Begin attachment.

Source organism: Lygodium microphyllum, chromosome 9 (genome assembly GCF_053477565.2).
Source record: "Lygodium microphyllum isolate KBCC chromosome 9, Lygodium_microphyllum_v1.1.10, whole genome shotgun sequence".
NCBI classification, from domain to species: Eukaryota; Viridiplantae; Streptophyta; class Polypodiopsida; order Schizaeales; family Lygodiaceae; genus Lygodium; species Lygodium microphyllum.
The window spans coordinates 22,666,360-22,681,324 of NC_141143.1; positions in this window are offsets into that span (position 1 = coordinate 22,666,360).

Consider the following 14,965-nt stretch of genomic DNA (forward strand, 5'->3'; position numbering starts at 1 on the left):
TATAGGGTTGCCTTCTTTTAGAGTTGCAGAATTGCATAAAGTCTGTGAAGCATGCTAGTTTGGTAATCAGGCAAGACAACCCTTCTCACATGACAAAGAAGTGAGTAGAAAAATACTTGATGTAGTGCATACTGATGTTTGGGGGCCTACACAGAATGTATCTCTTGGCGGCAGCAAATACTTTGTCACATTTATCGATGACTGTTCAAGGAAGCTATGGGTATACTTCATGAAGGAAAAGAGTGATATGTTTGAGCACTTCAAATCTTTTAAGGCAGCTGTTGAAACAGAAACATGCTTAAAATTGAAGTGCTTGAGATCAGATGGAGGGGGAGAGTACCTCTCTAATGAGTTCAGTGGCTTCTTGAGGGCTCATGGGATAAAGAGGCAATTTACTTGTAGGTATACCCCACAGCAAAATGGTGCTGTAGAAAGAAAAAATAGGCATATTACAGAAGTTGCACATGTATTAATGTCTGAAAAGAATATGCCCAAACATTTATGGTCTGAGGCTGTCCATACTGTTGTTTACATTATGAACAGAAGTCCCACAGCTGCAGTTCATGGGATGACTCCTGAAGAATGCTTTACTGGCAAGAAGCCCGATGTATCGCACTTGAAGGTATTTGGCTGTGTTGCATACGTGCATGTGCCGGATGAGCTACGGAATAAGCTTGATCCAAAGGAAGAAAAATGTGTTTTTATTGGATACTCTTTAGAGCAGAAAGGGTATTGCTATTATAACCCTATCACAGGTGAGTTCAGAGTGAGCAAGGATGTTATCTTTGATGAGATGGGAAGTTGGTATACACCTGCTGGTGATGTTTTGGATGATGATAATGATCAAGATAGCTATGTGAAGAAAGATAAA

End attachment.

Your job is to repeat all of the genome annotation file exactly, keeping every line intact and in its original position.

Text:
Source organism: Lygodium microphyllum, chromosome 9 (genome assembly GCF_053477565.2).
Source record: "Lygodium microphyllum isolate KBCC chromosome 9, Lygodium_microphyllum_v1.1.10, whole genome shotgun sequence".
NCBI classification, from domain to species: Eukaryota; Viridiplantae; Streptophyta; class Polypodiopsida; order Schizaeales; family Lygodiaceae; genus Lygodium; species Lygodium microphyllum.
The window spans coordinates 22,666,360-22,681,324 of NC_141143.1; positions in this window are offsets into that span (position 1 = coordinate 22,666,360).

Consider the following 14,965-nt stretch of genomic DNA (forward strand, 5'->3'; position numbering starts at 1 on the left):
TATAGGGTTGCCTTCTTTTAGAGTTGCAGAATTGCATAAAGTCTGTGAAGCATGCTAGTTTGGTAATCAGGCAAGACAACCCTTCTCACATGACAAAGAAGTGAGTAGAAAAATACTTGATGTAGTGCATACTGATGTTTGGGGGCCTACACAGAATGTATCTCTTGGCGGCAGCAAATACTTTGTCACATTTATCGATGACTGTTCAAGGAAGCTATGGGTATACTTCATGAAGGAAAAGAGTGATATGTTTGAGCACTTCAAATCTTTTAAGGCAGCTGTTGAAACAGAAACATGCTTAAAATTGAAGTGCTTGAGATCAGATGGAGGGGGAGAGTACCTCTCTAATGAGTTCAGTGGCTTCTTGAGGGCTCATGGGATAAAGAGGCAATTTACTTGTAGGTATACCCCACAGCAAAATGGTGCTGTAGAAAGAAAAAATAGGCATATTACAGAAGTTGCACATGTATTAATGTCTGAAAAGAATATGCCCAAACATTTATGGTCTGAGGCTGTCCATACTGTTGTTTACATTATGAACAGAAGTCCCACAGCTGCAGTTCATGGGATGACTCCTGAAGAATGCTTTACTGGCAAGAAGCCCGATGTATCGCACTTGAAGGTATTTGGCTGTGTTGCATACGTGCATGTGCCGGATGAGCTACGGAATAAGCTTGATCCAAAGGAAGAAAAATGTGTTTTTATTGGATACTCTTTAGAGCAGAAAGGGTATTGCTATTATAACCCTATCACAGGTGAGTTCAGAGTGAGCAAGGATGTTATCTTTGATGAGATGGGAAGTTGGTATACACCTGCTGGTGATGTTTTGGATGATGATAATGATCAAGATAGCTATGTGAAGAAAGATAAA